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Tobysthebesthorseever 07-15-2013 04:39 PM

So confused...
 
So, I have a BIG horse, Toby. He's 16.1, soundly built, 1250 lbs, and can hold a maximum of aprx. 240 lbs. my mom is a slightly heavier rider, and she would be able to ride Toby. She wants to get a horse to ride with me when I ride in the trails. We are also starting a ministry at our house called Bridles, Bits, and Blessings for disabled children to come ride. Toby is rather pig headed and stubborn, but likes to ride during therapy because he doesn't have to do to much work. My question is: do you think we would be better off getting a pony/smallish horse that I can ride when we go trail riding and younger children will feel more comfortable on, or a larger horse that my mom can ride and children will also be able to ride? I would love the pony, but I would also feel like I was cheating on Toby if I rode a different horse too on a regular basis. Of course, Toby would always be my heart horse, but I just want to know if this was you In this situation, what would you lean towards? I know you can't answer exactly but I'm just wondering your opinion.

Thank you!

Speed Racer 07-15-2013 04:41 PM

First, horses don't understand the concept of emotional 'cheating'. Second, if Toby's as pig headed and stubborn as you claim, he'd probably be happy to let another horse cart you around.

Tobysthebesthorseever 07-15-2013 04:44 PM

Thanks. I know that HE wouldn't get the concept of cheating, it would be just me who felt that way. :)

Well, my mom is still on the fence about buying another horse, but, I think I caught empty stall/pasture fever-horses are like potato chips- you can't have just one :lol:

tinyliny 07-15-2013 06:01 PM

make sure you have plenty of insurance if you are inviting folks over to your property to ride, on your horses, with your tack. Can bring a lot of liability with it.

I vote the smaller horse. when you go out on trails, mom can ride Toby and you can ride pony. heck , you'll probably love riding the little horse/pony.

Saskia 07-15-2013 09:31 PM

Horses don't like being kept by themselves, so if Toby is kept by himself now he'll actually be happy to have another horse around.

Be cautious about providing a service for people to ride at your house. You'd want a good insurance policy, and for that you might need some kind of qualified instructor while you conduct rides. Riding for the Disabled places are very careful about the horses they choose for their clients to ride. They are often very experienced and very quiet horses, that are tested and selected carefully. Be sure you take appropriate precautions.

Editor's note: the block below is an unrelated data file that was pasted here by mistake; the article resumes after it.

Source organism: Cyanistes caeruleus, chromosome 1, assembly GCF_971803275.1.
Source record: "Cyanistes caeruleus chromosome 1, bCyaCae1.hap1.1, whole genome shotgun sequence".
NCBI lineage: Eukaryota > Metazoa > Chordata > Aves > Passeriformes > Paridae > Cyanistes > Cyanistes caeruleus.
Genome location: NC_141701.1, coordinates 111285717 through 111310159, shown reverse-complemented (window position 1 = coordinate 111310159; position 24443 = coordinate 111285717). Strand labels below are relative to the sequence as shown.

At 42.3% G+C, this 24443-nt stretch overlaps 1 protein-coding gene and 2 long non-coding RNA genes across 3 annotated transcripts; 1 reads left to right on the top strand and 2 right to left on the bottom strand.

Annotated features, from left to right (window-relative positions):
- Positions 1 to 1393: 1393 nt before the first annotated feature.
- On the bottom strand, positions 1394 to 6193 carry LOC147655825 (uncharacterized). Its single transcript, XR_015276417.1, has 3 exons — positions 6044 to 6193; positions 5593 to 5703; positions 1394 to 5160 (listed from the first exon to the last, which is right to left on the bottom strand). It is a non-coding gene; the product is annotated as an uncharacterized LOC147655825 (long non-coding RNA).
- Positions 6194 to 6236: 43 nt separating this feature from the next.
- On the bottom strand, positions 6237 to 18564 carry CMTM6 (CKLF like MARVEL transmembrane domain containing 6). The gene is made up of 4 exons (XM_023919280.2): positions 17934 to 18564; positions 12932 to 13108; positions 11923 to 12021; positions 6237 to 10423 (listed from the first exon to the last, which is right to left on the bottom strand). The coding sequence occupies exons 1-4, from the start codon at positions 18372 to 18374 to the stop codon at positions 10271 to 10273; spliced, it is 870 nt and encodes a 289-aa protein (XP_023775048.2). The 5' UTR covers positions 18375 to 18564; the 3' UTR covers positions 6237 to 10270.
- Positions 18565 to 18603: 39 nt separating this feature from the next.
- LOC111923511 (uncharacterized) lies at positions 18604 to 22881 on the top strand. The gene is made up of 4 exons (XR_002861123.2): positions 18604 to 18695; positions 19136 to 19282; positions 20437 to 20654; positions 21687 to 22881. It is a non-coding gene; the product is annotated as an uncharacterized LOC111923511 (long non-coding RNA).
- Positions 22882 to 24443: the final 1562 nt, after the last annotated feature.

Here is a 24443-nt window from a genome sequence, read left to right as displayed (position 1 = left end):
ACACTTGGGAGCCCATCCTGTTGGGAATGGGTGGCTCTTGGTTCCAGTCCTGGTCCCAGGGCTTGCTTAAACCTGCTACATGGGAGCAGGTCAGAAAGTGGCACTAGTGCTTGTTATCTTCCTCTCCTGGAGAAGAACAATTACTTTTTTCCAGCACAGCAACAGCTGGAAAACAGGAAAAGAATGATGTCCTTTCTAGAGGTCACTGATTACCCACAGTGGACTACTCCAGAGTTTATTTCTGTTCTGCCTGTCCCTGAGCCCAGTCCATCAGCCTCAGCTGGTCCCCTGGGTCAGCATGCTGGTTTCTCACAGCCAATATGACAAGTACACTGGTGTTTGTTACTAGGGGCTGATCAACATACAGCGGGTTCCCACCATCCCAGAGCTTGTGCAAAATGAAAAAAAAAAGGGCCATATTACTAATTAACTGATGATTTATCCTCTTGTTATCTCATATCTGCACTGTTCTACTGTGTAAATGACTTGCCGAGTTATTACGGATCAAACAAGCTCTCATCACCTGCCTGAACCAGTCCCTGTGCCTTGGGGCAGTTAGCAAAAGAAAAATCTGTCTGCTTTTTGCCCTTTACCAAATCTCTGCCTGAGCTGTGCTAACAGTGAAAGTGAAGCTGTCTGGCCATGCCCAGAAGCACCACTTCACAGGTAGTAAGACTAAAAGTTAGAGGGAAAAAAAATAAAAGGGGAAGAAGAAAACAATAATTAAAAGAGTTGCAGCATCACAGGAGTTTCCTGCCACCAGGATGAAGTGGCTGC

Tobysthebesthorseever 07-15-2013 09:45 PM

Oh, yes, I know about the liability. We also will be having a very great instructor over and that's just what I THINK we are doing. We haven't completely figured out everything about what we are doing, but I'm pretty sure that's what we're doing. Pony's going to be coming next year probably, I talked to Mom today and she said we will probably be waiting till next summer before we think about another horse.

And Toby does have a horse with him, my cousin's horse Piper will be staying at our house too.

Thanks everyone for the help!!!

Alexandra V 07-15-2013 10:08 PM

I don't have a lot of experience or anything, but if it were me I would just look for a horse with a good personality and consider size later. In the end your mom will always have Toby that she'll be able to ride, so whether you get yourself a pony or you get another big horse your mom will still be able to ride someone.

I agree that he'll probably be happier with another horse to be friends with :) I would look for a really patient, responsive and calm horse above all else.

Tobysthebesthorseever 07-16-2013 09:54 AM

^^^
That's a great point. I was looking at horses about 15 hh or under, but I did make sure they were calm. Of course, this was all online and we didn't actually go see any of them, but, anyways-that's a really good point.

Thanks everyone!

TerraBella 07-16-2013 12:09 PM

If you're considering the horse for use as a therapy horse, I feel size should be taken in to account. If the riders require side handlers, having a tall horse can be very hard on the side handlers. We have a 16.2h draft cross therapy horse at our barn and I've had to side walk for an unbalanced rider. My arm felt like it was about to fall off by the time we finished. Now, we mostly put more independent riders on her for this reason.

Tobysthebesthorseever 07-18-2013 12:01 AM

^^^
True.

Thanks everyone so much!


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